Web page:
Safety Board Concludes that Oklahoma Oil Field Explosion Was Preventable

oil field explosion

Eighteen months after an oil field explosion that killed five workers, the U.S. Chemical Safety Board has released its final report: it concludes that the deadly incident was the result of “significant lapses in good safety practices.”

In a press release, an interim executive for the CSB Kristen Kulinowski wrote, “For over 14 hours, there was a dangerous condition building at this well. The lack of effective safety management at this well resulted in a needless catastrophe.”

In examining the cause of the oil field explosion, the independent, nonregulatory agency’s investigative panel determined that there were several different things that went wrong at the site. Their list included a failure of preventive barriers, the insufficiency of the alarm process and system, and an overall lack of regulations that identify the specific needs of onshore oil and gas well drilling operations.

Oil Field Explosion Was Deadliest Since Shale Drilling Began

The oil field explosion that took place in January 2018 has been called the deadliest since shale-drilling became a major source of production ten years ago. It occurred at the Pryor Trust gas well in Pittsburgh County, Oklahoma, where Patterson UTI Energy Inc. was drilling natural gas for Red Mountain Energy, an Oklahoma-based company.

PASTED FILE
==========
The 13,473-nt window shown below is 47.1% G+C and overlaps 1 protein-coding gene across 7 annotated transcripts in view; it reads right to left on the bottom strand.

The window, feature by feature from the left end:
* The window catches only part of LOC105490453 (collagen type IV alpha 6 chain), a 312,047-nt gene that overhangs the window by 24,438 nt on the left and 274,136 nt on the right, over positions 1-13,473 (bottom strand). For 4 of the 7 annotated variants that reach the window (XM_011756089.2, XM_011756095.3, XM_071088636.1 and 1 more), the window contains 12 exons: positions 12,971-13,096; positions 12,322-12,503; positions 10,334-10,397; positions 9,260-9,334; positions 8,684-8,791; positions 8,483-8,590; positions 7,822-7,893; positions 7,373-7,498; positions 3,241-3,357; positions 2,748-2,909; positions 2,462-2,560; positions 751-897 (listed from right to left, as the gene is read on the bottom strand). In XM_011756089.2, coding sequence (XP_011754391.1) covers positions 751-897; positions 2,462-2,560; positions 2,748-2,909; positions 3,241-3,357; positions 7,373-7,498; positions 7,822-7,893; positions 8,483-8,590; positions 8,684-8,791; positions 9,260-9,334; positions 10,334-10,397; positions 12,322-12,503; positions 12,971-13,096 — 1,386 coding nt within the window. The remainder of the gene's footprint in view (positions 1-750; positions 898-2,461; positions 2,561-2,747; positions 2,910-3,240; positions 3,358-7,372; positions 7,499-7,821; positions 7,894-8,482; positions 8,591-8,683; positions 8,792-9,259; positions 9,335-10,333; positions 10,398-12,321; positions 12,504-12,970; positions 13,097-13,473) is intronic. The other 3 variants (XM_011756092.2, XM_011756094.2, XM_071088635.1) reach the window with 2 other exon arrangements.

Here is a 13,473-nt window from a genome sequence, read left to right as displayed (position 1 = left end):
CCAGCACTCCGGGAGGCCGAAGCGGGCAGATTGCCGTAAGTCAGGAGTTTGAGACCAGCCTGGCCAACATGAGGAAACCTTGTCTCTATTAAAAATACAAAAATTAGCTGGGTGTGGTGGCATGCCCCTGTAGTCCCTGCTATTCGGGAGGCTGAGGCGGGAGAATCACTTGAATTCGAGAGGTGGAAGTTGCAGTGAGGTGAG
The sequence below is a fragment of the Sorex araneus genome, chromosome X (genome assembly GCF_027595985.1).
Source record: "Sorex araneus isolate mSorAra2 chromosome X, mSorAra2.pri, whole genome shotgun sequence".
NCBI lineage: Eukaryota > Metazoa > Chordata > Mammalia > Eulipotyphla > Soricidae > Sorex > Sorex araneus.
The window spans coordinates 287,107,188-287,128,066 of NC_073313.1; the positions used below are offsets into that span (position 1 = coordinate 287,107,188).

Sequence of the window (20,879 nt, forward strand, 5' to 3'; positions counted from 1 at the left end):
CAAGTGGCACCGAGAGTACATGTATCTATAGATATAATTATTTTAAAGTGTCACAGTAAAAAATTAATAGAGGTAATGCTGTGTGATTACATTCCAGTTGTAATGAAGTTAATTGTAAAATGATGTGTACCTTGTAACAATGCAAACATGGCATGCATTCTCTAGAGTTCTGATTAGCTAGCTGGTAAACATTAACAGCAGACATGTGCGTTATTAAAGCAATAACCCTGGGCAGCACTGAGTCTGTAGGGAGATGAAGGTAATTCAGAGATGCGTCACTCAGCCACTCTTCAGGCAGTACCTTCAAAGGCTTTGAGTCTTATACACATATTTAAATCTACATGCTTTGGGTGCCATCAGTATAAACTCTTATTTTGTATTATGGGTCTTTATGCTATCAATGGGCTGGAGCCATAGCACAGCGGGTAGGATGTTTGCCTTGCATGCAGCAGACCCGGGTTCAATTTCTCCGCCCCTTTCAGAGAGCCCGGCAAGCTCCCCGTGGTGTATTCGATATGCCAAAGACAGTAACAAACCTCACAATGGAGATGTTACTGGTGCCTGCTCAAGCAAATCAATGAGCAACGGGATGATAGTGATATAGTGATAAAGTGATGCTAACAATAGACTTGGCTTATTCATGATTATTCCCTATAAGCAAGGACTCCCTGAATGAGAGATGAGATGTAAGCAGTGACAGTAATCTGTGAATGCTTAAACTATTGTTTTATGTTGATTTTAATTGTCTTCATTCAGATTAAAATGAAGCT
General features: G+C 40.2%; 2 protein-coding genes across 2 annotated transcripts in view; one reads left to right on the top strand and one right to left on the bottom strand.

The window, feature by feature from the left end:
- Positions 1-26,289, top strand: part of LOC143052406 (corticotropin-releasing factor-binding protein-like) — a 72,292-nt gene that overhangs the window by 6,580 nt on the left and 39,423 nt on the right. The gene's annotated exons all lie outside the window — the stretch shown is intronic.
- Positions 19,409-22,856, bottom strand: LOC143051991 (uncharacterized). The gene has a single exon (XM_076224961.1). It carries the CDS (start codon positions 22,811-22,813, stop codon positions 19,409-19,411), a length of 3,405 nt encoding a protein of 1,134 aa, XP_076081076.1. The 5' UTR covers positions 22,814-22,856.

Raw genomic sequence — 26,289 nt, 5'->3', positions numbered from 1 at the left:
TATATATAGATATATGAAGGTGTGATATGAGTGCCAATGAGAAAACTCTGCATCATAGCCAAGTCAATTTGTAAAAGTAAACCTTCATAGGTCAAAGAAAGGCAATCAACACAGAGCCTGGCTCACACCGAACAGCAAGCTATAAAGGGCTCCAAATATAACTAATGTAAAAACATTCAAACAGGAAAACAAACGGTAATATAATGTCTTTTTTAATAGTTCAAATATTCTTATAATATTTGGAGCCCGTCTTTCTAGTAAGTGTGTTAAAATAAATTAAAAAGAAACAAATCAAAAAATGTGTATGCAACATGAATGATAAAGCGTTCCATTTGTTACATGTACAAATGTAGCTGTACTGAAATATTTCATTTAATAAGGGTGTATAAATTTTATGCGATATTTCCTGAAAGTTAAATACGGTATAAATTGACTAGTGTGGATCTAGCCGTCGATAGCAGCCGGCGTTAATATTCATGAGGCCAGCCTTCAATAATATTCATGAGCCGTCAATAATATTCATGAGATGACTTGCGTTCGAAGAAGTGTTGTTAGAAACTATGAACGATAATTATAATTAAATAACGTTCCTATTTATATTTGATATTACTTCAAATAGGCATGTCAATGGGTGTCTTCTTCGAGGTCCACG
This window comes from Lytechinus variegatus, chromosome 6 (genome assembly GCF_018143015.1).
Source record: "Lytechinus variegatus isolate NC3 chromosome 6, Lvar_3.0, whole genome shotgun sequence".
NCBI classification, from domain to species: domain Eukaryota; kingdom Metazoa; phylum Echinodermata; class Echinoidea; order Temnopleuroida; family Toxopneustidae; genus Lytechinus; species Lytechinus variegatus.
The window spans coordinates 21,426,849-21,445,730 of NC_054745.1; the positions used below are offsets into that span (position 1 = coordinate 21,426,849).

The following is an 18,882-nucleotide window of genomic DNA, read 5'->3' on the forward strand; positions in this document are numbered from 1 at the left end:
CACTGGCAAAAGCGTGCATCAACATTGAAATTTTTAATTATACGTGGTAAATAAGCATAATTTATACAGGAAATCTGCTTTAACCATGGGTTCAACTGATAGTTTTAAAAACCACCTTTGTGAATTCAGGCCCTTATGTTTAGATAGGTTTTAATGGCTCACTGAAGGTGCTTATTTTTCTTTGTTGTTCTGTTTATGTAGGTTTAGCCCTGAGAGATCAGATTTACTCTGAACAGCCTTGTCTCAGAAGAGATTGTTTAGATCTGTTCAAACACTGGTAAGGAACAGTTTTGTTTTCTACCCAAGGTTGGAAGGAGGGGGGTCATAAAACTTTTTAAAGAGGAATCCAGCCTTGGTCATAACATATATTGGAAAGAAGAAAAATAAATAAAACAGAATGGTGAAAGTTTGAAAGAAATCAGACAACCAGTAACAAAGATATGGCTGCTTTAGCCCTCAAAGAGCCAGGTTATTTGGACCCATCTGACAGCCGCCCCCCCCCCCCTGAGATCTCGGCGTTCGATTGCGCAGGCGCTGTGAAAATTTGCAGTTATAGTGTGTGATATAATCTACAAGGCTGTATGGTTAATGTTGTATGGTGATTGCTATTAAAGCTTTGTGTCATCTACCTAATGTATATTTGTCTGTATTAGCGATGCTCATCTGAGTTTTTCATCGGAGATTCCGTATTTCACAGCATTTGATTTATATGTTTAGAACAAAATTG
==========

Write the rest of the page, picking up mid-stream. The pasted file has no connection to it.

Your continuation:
In analyzing the various elements that contributed to the deaths, the Safety Board indicated that both of the protective barriers that were in place during drilling operations failed: the first barrier was hydrostatic pressure in the well and the second was “human detection of gas flowing into or expanding in the well and activation of the rig’s blowout preventer.” per the release. The board members concluded that the primary barrier failed as a result of “unplanned underbalanced drilling and tripping operations allowed a large quantity of gas to enter the well,” and “flow-checks” not being performed.

They also cited a lack of planning, skills, training and appropriate procedures among other factors, and said that there was a failure “to maintain an effective alarm system” that would have helped workers “become aware of hazardous conditions, like gas entering the well.” They concluded that “As a result, the workers had little knowledge of the impending disaster.”

Author: Terri Oppenheimer

Terri Oppenheimer

Terri Oppenheimer is an independent writer, editor, and proofreader. She graduated from the College of William and Mary with a degree in English. She specializes in providing content for websites and finds tremendous enjoyment in the things she learns while doing her research. Her specific areas of interest include health and fitness, medical research, and the law.